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'I didn't waste time jogging, ever'

Last month Sir Roger Bannister passed away at the age of 88. He will go down in history as the first man to run a mile in under four minutes. I encourage you to watch the ABC mini-series The Four Minute Mile, in which Sir Roger speaks of the ancient Greek ideal of sport saying "the Greeks believed that sport was part of a balanced life. And so do I."

But what does “balance” really mean in the life of busy finance brokers and executives? How can you possibly aspire to excellence if your work drains you, your family needs you, your community deserves something from you – how are you still supposed to train an ageing body to bring out the best? You may be surprised to learn that Sir Roger was not that different to any of us (except perhaps for being considerably more gifted an athlete), but his training secret:  

“I trained for less than three-quarters of an hour, maybe five days a week — I didn't have time to do more. But it was all about quality, not quantity — so I didn't waste time jogging, ever.”

But how much of what we face is physical and how much is really mental and about finding the will to do more and to do it better and to find ways to “stretch” time to do more? Here is how Sir Roger explained it:

“I had always wanted to become a neurologist, which is one of the most demanding vocations in medicine. Where do you stop, after all, with the brain? How does it function? What are its limits? The work seems unending.”

On reflection, it is clear how far beyond that ancient Greek ideal of "part of a balanced life" life is for most of us. When I reflect how, since 2011, my business has grown and how it has meant that at times I haven't slept enough or certainly well enough. When I try to compensate for the increased workload by working harder my productivity usually deteriorates and I get little incremental gain for what seems like vastly incremental effort. By contrast when I find a sporting goal and twin it with a cause that really motivates me, then training harder actually makes me more efficient in the office and as every minute is precious I work with purpose.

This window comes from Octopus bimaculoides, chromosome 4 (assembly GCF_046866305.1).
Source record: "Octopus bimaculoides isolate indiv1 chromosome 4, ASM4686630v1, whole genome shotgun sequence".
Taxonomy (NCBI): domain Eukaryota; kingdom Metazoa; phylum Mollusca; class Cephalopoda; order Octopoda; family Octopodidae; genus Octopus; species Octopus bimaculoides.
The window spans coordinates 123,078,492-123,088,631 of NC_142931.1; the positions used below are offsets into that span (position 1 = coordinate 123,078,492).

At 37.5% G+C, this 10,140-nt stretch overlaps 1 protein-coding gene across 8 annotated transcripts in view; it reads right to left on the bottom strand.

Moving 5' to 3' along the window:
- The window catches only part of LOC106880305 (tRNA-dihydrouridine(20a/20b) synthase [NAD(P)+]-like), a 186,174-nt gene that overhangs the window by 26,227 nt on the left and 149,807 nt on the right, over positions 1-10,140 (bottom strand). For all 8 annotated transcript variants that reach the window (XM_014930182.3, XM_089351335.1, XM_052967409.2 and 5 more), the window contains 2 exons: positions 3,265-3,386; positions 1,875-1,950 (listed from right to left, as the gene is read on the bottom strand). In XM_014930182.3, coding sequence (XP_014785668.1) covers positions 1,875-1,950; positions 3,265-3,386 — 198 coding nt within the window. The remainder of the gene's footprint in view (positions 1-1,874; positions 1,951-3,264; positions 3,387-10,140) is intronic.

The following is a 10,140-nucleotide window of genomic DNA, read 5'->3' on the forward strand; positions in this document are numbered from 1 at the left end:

To celebrate my 50th birthday year I decided to tackle five endurance events around the world in support of five wonderful charities to aid disabled people.  I ran my first (and only) marathon in Israel; climbed the Three Peaks in England Scotland and Wales; drove in an outback rally through country NSW and Queensland; rode a bicycle from Melbourne to Sydney across the Snowy Mountains; and swam a 5-kilometre Ocean Event in the Cape, South Africa.  

It felt so good both physically, mentally and mostly emotionally — utilising exercise to raise hundreds of thousands of dollars for five wonderful and deserving causes was the icing on the cake. My life felt balanced.  

So last year I completed the Kokoda trail to raise money for the Humpty Dumpty Foundation. Yet again it helped me to focus, keep perspective and give my staff the space they need to grow. Now I find myself in the planning stage for the next challenge: a bike ride from San Francisco to San Diego followed by a triathlon – together with some incredible para-athletes in support of the Challenged Athletes Foundation. I honestly can't imagine burying myself in work alone. I need the perspective that these events give me to retain my internal balance.  

Life is a lot like an endurance event that needs to be paced, measured and tackled, and from one of my heroes, Sir Roger Bannister, I leave you with this final thought:

“However ordinary each of us may seem, we are all in some way special, and can do things that are extraordinary, perhaps until then… even thought impossible.”

Jeff Zulman is the founding managing director of BBBSA Finance. Jeff studied at the University of Witwatersrand in South Africa and then read law at Oxford University in England. After graduating, he joined Goldman Sachs, where he was trained on Wall Street, and then worked in their wealth management division in London. Jeff immigrated to Australia where he has founded, run and successfully sold several businesses. Most recently he served as inaugural CEO of Vow Financial which won the MFAA “Wholesale Aggregator of the Year” awarded for 2010 during his term of office. When not slaving at BBBSA Finance, Jeff uses any remaining energy to participate (or try to compete) in triathlons, sing (badly) in the choir, and spend quality time with his loving and ever-patient wife and four kids.

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Comments

Bruce (not verified) , May 02 2018
Interesting it needed a student doctor to break the 4 min barrier???

RECENT COMMENTS

Love this .. I grow my own veggies and fruit, they taste better when in season locally
Jules 22 days ago
Thanks, Sophie -- some good life advice in your article!
Peter Eedy 40 days ago
Hey Sophia, I’m the dad of a 12 year old rugby player, Molly has been playing for 4 years. Great insight into the thought process of a young woman and I’m hoping the benefits she’ll get over time.
Paul Bunker 42 days ago